The pandemic has encouraged more homeowners to purchase some type of exercise equipment and form their own home gym. Sale of treadmills increased 135%; stationary bikes tripled, and combined equipment/service hybrid models like Peleton increased 232%, according to the Washington Post.
As we look at moving into Fall and winter, cold-weather gear sales are increasing – items such as skis, snowshoes and outerwear.
With this increase in exercise equipment, safety precautions should be considered. Two of the most important areas to consider are physical injury and pathogens.
Safety Measures to Prevent Physical Injury
The U.S. Consumer Product Safety Commission estimates that about 8,700 children under 5 years of age, and 16,500 children between the ages of 5 and 14, are injured by exercise equipment each year.
- Never leave free weights, especially barbells, in an unstable position.
- Clip the treadmill safety key (the device that turns off the treadmill if the user falls) onto your clothing, not sitting or dangling unused.
- Accelerate and decelerate gradually. It’s a good idea to start a treadmill on the lowest speed setting possible and then increase the rate gradually; then when you’re done, lower the speed gradually and step off carefully.
- When the treadmill is not in use, keep this safety key out of reach of children, as it is required to activate the machine.
- Keep gym equipment in a room that has a door which can be locked.
- Position the equipment so that you have a clear view of your surroundings, and avoid distractions by music or television, especially when children may be present.
- Keep folding machines stored and secured in the folded position.
- Keep equipment locked and unplugged so that children cannot accidentally turn the machine on.
Even before the Covid pandemic, good gym hygiene was a concern. Sweaty residue on workout equipment provides moisture that encourages the spread of germs.
These germs can lead to a number of problems, such as skin infections, pimples, and even life-threatening diseases such as sepsis, meningitis, or antibiotic-resistant staff infections.
While these are even more of a concern in commercial gyms, where multiple people are using the same equipment and often in quick succession, good hygiene is still the best way to prevent the spread of these germs, both in a commercial gym and at home.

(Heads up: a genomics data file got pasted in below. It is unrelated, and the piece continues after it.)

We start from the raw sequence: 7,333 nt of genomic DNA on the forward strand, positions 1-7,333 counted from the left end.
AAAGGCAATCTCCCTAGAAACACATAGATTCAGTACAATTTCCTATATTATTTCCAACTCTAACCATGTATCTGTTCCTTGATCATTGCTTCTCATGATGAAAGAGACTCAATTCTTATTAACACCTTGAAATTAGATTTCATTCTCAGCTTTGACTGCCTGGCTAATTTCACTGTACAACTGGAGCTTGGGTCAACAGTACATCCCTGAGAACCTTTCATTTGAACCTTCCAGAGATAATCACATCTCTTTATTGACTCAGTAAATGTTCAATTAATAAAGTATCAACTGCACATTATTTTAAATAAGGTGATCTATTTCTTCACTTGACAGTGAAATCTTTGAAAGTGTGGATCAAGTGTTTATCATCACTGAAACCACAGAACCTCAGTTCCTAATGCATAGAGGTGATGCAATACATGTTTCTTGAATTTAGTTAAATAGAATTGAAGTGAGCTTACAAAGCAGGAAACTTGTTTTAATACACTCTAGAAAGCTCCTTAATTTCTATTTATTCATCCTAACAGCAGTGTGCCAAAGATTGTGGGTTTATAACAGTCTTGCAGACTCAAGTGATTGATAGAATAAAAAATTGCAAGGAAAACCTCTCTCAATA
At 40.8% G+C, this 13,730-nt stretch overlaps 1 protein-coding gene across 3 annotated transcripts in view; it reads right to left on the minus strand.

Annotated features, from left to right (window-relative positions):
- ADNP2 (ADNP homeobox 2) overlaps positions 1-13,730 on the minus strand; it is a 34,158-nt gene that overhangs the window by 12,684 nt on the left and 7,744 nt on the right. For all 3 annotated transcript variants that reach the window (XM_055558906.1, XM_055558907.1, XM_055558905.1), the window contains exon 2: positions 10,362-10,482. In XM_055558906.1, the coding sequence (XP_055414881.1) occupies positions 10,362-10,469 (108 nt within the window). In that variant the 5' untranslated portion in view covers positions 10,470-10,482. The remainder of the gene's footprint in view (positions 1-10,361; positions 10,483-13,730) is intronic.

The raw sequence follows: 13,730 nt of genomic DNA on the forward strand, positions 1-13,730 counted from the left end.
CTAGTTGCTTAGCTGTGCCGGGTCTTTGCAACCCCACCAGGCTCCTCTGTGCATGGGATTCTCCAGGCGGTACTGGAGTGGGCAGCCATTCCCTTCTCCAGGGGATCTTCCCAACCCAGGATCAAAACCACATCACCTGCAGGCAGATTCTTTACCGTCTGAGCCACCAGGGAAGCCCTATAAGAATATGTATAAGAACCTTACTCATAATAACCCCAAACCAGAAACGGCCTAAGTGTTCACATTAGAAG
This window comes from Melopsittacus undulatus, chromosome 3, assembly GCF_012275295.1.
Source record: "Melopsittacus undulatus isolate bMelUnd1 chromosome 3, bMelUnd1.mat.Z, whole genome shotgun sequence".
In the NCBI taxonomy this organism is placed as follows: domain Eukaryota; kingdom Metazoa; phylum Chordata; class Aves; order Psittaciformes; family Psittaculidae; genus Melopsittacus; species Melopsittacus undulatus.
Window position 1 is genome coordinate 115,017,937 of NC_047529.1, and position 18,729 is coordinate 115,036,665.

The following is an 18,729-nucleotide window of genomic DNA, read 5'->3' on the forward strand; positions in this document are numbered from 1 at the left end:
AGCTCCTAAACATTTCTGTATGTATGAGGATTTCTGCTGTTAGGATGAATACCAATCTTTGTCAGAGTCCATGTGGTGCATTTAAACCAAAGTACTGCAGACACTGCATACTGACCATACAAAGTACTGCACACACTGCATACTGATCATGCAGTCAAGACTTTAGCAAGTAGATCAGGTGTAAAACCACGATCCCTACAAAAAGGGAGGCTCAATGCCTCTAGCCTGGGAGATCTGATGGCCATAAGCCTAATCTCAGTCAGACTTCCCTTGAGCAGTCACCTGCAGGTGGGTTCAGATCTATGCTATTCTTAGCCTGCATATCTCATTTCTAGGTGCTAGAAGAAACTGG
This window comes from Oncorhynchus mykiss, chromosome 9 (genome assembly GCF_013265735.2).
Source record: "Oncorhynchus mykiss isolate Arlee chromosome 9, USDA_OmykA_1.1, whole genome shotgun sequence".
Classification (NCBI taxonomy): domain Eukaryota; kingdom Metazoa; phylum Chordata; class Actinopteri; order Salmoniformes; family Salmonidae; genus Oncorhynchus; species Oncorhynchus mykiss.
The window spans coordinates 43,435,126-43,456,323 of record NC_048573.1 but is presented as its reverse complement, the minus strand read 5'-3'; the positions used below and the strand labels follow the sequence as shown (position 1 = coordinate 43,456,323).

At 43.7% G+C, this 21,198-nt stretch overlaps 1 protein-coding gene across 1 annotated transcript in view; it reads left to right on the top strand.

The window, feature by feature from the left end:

Practice the following precautions when working out:
- Wash your hands thoroughly before and after exercise.
- After touching surfaces that most everyone touches, especially things such as weights or machine handrails, keep your hands away from your eyes, nose, ears and mouth until you have washed your hands.
- Wipe down the machines and other items with disinfectant before and after use. Not only is it the best way to help prevent the spread of germs, it’s also good gym etiquette so that the next user doesn’t have to touch your sweat.
- Bring your own sweat towel, and use it. Don’t rely upon towels provided by the gym, since not all gyms launder their towels the same way. Bringing two towels can allow you to use one to place on the machines before you sit, and the other for sweat.
- Wash and sterilize your water bottle regularly. This is always a good practice, even when you’re not working out.
- Don’t go barefoot in a gym shower or sauna. Wear flip-flops or water shoes. The warm, wet environment is a breeding ground for bacteria and can lead to issues like athlete’s foot or ringworm.
- Sit on a towel or wear shorts in the sauna to avoid direct contact with the seating, which may harbor bacteria.
- Cover any breaks in your skin with bandages. Even a minor scratch or raw skin can allow the entrance of Staphylococcus aureus, causing a serious staph infection.
Investing in exercise equipment and services for your home is a great way to stay healthy – as long as you regularly use the equipment, and keep these safety guidelines in mind.
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